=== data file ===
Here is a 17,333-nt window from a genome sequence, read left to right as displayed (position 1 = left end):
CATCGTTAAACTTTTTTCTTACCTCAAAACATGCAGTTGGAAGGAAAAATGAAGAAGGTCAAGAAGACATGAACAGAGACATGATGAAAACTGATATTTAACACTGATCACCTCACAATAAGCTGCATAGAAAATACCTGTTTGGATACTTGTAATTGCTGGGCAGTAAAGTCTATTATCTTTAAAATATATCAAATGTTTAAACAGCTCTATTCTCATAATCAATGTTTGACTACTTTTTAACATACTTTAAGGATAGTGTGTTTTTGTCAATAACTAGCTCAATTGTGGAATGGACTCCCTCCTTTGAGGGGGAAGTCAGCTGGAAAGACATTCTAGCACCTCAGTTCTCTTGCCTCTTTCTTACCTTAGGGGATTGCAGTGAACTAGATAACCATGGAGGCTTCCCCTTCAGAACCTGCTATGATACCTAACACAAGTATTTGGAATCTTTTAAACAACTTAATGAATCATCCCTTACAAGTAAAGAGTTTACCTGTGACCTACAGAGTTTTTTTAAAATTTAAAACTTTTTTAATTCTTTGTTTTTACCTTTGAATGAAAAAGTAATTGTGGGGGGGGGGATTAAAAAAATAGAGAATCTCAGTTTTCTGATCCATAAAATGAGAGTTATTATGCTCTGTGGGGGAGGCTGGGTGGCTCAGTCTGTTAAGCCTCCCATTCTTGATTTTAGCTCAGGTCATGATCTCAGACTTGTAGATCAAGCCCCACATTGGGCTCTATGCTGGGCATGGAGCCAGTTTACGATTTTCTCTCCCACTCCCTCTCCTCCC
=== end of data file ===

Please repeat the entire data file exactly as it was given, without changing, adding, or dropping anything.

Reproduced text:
Here is a 17,333-nt window from a genome sequence, read left to right as displayed (position 1 = left end):
CATCGTTAAACTTTTTTCTTACCTCAAAACATGCAGTTGGAAGGAAAAATGAAGAAGGTCAAGAAGACATGAACAGAGACATGATGAAAACTGATATTTAACACTGATCACCTCACAATAAGCTGCATAGAAAATACCTGTTTGGATACTTGTAATTGCTGGGCAGTAAAGTCTATTATCTTTAAAATATATCAAATGTTTAAACAGCTCTATTCTCATAATCAATGTTTGACTACTTTTTAACATACTTTAAGGATAGTGTGTTTTTGTCAATAACTAGCTCAATTGTGGAATGGACTCCCTCCTTTGAGGGGGAAGTCAGCTGGAAAGACATTCTAGCACCTCAGTTCTCTTGCCTCTTTCTTACCTTAGGGGATTGCAGTGAACTAGATAACCATGGAGGCTTCCCCTTCAGAACCTGCTATGATACCTAACACAAGTATTTGGAATCTTTTAAACAACTTAATGAATCATCCCTTACAAGTAAAGAGTTTACCTGTGACCTACAGAGTTTTTTTAAAATTTAAAACTTTTTTAATTCTTTGTTTTTACCTTTGAATGAAAAAGTAATTGTGGGGGGGGGGATTAAAAAAATAGAGAATCTCAGTTTTCTGATCCATAAAATGAGAGTTATTATGCTCTGTGGGGGAGGCTGGGTGGCTCAGTCTGTTAAGCCTCCCATTCTTGATTTTAGCTCAGGTCATGATCTCAGACTTGTAGATCAAGCCCCACATTGGGCTCTATGCTGGGCATGGAGCCAGTTTACGATTTTCTCTCCCACTCCCTCTCCTCCC